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Venting Mains - Single Pipe Steam System

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I've been reading lots of the threads here and they've been very helpful to me as I try to get my system working better.
I'm in a 5 story townhouse with a natural gas boiler firing a system that was originally coal, converted to oil and converted to natural gas 3 years ago. The top floors are not getting significant heat and so I'm working on balancing the system.

I spoke with the folks at Gorton last week who were very helpful. I had called to discuss the radiators and which size release valves to use on each floor and was told that I should check my main venting before messing with the radiators. I spent some time in the basement and it appears that I have NO vents on my mains (one goes to front of building and the other to the back). The return lines appear to have a vent on them that looks fairly old and I cannot find any writing on them to determine what they are (photo attached). My questions are as follows:

1) Main to the front of the building travels approximately 25 ft before splitting off to the two runs up the building. The mains have outside diameter of approximately 2.5-3". I assume I should add Gorton vents just before the split to the runners but what size and how many?

2) Main to the rear of the building travels about 5 feet from the boiler and then has one small pipe (maybe 1.5" diameter) that splits off and runs direct to a radiator in the first fl bathroom. The main continues for another 12 feet before splitting to the runners that go up the rear corners of the building. I assume I should add Gorton vents but am unsure where (before the first split to the single radiator or before the split to the main runners) to add them and how many??

3) I've attached an image of one of the old return vents. Any clue what this is and whether or not I should replace them?

Over the weekend I changed the 5th floor release vents to Gorton Ds and the first and second floor release vents to Gorton 4s and this made a nice difference. My hope is that adding lots of venting will help get the heat moving more quickly into the system and then I'll be in decent shape. I've also taken care to add insulation to the mains in the basement to the few areas where it was missing.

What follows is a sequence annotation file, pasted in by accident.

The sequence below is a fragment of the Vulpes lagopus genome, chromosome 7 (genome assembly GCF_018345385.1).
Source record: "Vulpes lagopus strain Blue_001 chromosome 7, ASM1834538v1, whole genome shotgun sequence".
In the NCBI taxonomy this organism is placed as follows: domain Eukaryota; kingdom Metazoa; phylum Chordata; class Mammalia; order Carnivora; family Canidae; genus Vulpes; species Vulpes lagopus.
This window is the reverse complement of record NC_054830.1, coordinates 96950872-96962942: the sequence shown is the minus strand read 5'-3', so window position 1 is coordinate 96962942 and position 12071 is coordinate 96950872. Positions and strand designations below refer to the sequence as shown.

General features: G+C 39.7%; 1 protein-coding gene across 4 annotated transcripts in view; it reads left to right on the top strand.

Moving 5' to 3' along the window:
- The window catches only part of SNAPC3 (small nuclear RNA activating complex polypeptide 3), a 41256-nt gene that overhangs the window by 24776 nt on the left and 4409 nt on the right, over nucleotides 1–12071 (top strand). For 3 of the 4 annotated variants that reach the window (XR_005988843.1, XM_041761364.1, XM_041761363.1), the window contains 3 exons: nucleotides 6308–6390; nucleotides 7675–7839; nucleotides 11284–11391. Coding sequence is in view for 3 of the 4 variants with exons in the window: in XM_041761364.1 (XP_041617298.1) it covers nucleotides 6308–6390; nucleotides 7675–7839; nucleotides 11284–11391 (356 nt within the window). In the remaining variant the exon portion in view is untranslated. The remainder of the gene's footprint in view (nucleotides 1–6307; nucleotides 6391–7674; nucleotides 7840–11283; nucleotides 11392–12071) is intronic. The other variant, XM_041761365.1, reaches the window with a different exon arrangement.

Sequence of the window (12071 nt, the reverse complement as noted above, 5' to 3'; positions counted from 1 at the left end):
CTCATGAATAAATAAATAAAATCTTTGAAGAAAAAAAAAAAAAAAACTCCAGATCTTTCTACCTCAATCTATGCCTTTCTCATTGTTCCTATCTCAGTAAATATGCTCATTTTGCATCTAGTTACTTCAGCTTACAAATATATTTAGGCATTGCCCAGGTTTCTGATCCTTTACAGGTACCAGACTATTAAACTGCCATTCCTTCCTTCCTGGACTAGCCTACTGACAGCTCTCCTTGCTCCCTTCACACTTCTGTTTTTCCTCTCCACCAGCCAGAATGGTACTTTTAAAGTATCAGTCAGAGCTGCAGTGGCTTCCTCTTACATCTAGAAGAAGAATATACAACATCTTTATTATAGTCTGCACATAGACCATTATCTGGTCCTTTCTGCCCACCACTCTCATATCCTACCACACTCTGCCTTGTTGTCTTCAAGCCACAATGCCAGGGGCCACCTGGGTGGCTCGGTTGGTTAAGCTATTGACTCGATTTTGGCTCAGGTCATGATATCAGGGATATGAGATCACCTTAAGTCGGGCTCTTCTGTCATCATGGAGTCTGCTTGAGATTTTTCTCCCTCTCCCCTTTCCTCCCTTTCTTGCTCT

Thanks for any/all insight and I apologize if much of this is redundant from old posts!!

Comments

  • KC_Jones
    KC_Jones Member Posts: 5,742
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    If I am interpreting your description correctly it sound like the pipes that go up through the building may be express mains to feed all the floors. If that is the case genereally those need to be vented as well to truly get even heat distribution. To verify, do all the radiators connect to the main in the basement? If they don't then those pipes that split off the end of the basement main are technically still "mains". All mains need to be looked at separately from the rad vents. The idea of vent the mains fast and the rads slowly counts on getting steam to all the radiators at roughly the same time. Or getting it to the radiator take off from the main at the same time. A pipe that feeds a single radiator is a radiator take off, a pipe feeding multiple radiators is technically still a "main". Since this was an old converted coal system it is generally accepted that the venting needs a complete revamping because modern boiler function completely different from the coal boilers of the past. Perhaps someone with more experience on systems this size can comment.
    2014 Weil Mclain EG-40
    EcoSteam ES-20 Advanced Boiler Control
    Boiler pictures updated 2/21/15
  • tcapron
    tcapron Member Posts: 5
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    Hi KC - I'm pretty sure there are 4 risers coming off those mains. The main to the front of the building has 2 risers coming off of it - one to run up each front corner of the building. The main to the rear has 2 risers coming off of it for the rear corners.

    However, there are a couple of radiators on the first floor (one in the middle of the building and one at the rear) that appear to have their own direct line coming off the rear main. One starts about 5 feet from the boiler (as described in my first post) and another is at the split to the 2 rear risers and goes directly to service a radiator in a bedroom at the rear of the building on the first floor.
  • Fred
    Fred Member Posts: 8,542
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    Do those 4 risers all go all the way to the top floor? Are there Take-offs or run-outs from those risers to the individual radiators? It sounds to me like the best place for Main vents would be at the very top of each of those risers. Do they, by chance extend up into an attic space?
  • tcapron
    tcapron Member Posts: 5
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    Thank you Fred. I think each riser ends at a radiator. The back/right riser ends at a radiator on the 4th floor. The back left splits just before it ends, serving 2 radiators on the 5th floor. Front/right ends at a radiator on the 5th floor as does the front/left.

    I just spoke with Gorton again and was advised to essentially get some #1s or #2s anywhere I can but perhaps at the end of the 3" OD mains just before they split to the risers and then again at the very top of each riser between the main valve of each end point radiator and the radiator itself. Then, those end point radiators would have a release valve in front of the radiator venting the full riser and another after the radiator to vent the radiator itself slowly.